To test H1 and H2 at all-correlation level, Spearman correlation (Rho, ρ) matrices between OTUs were calculated using the corr.test command in psych 2.2.5 package58. The correlation matrices were split into three subsets: i) correlation between bacterial and bacterial OTUs (BB), ii) correlations between fungal and fungal OTUs (FF), and iii) correlations between bacterial and fungal OTUs (BF). Differences in the distribution density of Spearman ρ between control and stress treatments were visualized in ggplot2 version 3.3.659, and were evaluated by a linear mixed effect model that included random effects of compartment (leaf, root, rhizosphere and soil) and link types (BB, FF and BF) using the lme command in the lme4 version 1.1.29 package60.
We analyzed networks for each period and treatment separately, following previous studies61,62,63,64, to assure > 25 communities per network65. Thus, the drought-period network was based on 36 communities (6 plots * 6 time points) and the rewetting period network was based on 48 communities (6 plots * 8 time points). Concern about temporal autocorrelation, leading to spurious correlations among independent time-series, led us to use the approach of Coenen, et al.66 to simulate 6 random walks (mimicking the drought period) and 8 random walks (mimicking the rewetting period) of 6 time series (mimicking our six replicating samples). We were unable to detect significant temporal autocorrelation among the 15 comparisons of six, random time series for either the drought period (≤ 1 significant association, Supplementary Fig. 15a, b) or rewetting (≤ 1–3 significant associations, Supplementary Fig. 15c, d). In each of these analyses, we only used taxa that occurred in at least 8 communities, following Shi et al67 and de Vries et al.19. To test H1 and H2 at co-occurrence level, the above-mentioned Spearman correlations with ρ > 0.6 and P < 0.05 (the P value was adjusted using FDR method) were retained (Supplementary Table 3). The taxon-taxon-space approach was employed to detect the proportion of significant taxon-taxon associations are likely driven by dispersal limitation68. In addition to FDR, we used Random Matrix Theory (RMT) to assess the robustness of correlations as implemented in the Molecular Ecological Network Analyses Pipeline (MENAP)69. We found that all empirical networks were non-random (Supplementary Table 4). We then compared the association networks based on Spearman correlations as filtered by either the FDR or RMT approaches, finding that results of these two different methods are consistent in terms of drought response (Supplementary Figs. 16, 17). Note that in only one case, roots, is there disagreement where the FF network showed disruption using the FDR approach but was unchanged using the RMT approach. We also constructed the network using the Pearson correlation and CoDa method70 (Supplementary Figs. 18, 19). Co-occurrence networks were constructed using the graph.data.frame command in igraph package 1.3.171. Modularity was defined as the measure of how much of the network is structured as cohesive subgroups of nodes (modules) in which the density of associations was higher within subgroups than among subgroups45,72. Network modules were detected using the cluster_fast_greedy command, and network modularity was calculated using the modularity command in igraph 1.3.1 package. Network hubs were detected by calculating Pi using the part_coeff command and Zi value using the within_module_deg_z_score command in igraph package. Finally, an AMF-related network was constructed by retaining significant positive co-occurrences between AMFs and other fungi, and between AMFs and bacteria.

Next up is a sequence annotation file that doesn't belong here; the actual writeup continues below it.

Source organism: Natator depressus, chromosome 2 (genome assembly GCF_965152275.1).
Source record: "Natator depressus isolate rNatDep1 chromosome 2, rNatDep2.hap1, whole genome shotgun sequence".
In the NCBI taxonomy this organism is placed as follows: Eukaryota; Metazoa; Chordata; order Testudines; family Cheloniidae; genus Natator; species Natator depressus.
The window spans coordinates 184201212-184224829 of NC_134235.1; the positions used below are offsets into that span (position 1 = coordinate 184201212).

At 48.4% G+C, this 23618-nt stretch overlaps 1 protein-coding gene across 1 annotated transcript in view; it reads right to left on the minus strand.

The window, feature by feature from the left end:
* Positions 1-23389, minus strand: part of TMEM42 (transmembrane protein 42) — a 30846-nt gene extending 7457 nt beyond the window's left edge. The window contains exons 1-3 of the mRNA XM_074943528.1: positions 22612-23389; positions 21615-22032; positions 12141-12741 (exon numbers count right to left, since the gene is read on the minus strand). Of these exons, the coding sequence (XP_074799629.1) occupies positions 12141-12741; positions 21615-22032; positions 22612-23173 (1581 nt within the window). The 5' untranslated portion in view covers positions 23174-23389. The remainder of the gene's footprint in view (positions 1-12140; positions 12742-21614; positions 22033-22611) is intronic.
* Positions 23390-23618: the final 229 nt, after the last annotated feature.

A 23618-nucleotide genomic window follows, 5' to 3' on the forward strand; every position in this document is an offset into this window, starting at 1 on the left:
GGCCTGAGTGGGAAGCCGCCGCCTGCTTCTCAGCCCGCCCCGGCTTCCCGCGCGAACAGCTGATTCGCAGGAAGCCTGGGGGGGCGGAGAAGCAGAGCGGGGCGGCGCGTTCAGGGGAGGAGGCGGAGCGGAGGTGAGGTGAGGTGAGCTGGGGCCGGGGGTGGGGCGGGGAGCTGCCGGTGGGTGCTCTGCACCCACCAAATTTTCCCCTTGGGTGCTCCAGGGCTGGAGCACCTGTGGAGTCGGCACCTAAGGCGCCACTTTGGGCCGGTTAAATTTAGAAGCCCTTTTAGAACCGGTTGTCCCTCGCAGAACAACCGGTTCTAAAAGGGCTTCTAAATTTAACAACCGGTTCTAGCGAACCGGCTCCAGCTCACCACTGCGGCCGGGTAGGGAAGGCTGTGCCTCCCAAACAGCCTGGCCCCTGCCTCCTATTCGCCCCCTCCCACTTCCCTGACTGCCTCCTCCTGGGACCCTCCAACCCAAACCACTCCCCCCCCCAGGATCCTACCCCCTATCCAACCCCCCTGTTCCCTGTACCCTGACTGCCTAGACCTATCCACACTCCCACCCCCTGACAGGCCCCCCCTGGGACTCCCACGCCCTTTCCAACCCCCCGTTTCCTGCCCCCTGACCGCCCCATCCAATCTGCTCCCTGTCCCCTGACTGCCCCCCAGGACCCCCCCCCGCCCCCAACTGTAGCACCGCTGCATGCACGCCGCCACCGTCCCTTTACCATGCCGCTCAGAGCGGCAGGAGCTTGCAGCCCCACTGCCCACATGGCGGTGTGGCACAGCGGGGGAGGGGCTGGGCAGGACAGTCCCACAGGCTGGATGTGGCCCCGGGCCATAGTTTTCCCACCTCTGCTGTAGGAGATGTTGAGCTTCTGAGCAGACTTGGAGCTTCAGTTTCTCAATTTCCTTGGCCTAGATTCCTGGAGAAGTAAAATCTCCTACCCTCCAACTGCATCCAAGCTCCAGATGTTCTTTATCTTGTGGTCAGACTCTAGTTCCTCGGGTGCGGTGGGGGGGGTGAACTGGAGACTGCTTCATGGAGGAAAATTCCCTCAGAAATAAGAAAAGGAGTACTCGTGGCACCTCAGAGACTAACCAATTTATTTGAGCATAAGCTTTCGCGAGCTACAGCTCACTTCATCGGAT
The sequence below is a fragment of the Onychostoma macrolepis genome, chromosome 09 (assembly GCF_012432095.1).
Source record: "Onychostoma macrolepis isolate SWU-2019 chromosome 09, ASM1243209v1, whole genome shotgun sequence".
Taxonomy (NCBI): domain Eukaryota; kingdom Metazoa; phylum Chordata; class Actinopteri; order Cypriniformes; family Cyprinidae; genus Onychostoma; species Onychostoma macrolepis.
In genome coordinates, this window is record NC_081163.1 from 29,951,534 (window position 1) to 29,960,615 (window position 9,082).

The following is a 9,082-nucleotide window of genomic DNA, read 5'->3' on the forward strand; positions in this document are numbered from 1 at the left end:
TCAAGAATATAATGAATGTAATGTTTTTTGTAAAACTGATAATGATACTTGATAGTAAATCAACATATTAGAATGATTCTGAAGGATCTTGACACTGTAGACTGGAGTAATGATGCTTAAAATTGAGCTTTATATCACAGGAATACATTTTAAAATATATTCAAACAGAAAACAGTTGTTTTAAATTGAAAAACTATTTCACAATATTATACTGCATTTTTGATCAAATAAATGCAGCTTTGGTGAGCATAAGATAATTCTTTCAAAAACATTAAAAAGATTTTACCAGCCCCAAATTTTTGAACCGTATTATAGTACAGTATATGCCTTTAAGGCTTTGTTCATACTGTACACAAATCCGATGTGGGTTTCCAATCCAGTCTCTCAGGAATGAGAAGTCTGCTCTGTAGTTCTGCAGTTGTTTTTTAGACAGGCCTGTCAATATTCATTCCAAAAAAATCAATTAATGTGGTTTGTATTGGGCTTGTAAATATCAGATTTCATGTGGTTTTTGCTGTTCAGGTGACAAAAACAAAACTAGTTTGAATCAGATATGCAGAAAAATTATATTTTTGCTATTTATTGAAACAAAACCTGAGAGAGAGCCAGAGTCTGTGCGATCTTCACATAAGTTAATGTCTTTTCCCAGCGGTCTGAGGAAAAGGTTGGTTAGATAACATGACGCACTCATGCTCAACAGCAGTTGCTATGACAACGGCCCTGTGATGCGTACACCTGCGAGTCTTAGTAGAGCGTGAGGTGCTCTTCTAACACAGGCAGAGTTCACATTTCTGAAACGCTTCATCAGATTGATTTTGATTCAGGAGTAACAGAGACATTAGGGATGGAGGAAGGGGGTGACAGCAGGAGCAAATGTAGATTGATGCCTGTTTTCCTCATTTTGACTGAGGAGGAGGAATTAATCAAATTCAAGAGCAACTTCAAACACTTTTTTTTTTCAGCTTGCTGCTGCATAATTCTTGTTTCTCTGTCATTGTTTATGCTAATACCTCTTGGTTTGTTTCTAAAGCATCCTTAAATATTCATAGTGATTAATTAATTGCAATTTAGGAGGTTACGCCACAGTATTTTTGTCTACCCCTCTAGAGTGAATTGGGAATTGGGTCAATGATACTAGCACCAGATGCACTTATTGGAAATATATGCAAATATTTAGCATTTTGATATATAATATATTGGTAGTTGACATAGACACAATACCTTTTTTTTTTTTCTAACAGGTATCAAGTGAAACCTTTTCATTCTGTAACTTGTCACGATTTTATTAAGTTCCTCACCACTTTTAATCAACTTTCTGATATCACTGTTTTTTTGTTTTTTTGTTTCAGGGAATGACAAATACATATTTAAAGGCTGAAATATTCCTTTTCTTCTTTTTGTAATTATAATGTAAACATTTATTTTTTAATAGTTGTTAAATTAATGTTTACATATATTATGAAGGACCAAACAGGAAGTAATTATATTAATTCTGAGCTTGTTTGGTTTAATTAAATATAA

Further information on research design is available in the Nature Research Reporting Summary linked to this article.
No new data were generated in this study. The data used in this study had been deposited in the Sequence Read Archive database under accession code PRJNA412410, PRJNA494573, PRJNA435634, PRJNA435642, and PRJNA435643. Source data are provided as a Source Data file. Source data are provided with this paper.
All scripts used in this study are available at GitHub (https://github.com/ChengGaoBerkeley/EPICON.FunBac) archived on Zenodo: https://doi.org/10.5281/zenodo.6614679.
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The research was supported by the program of Systems Biology Research to Advance Sustainable Bioenergy Crop Development of DOE BER (DE-FOA-0001207), under the fund #DE-SC0014081. The work conducted by the US DOE Joint Genome Institute is supported by the Office of Science of the US Department of Energy under Contract no. DE-AC02-05CH11231. CG is also financially supported by the National Natural Science Foundation of China (32170129), Strategic Priority Research Program of the Chinese Academy of Sciences (XDA28030401), and State Key Laboratory of Mycology (SKLMZD202101).
The authors declare no competing interests.
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Gao, C., Xu, L., Montoya, L. et al. Co-occurrence networks reveal more complexity than community composition in resistance and resilience of microbial communities. Nat Commun 13, 3867 (2022). https://doi.org/10.1038/s41467-022-31343-y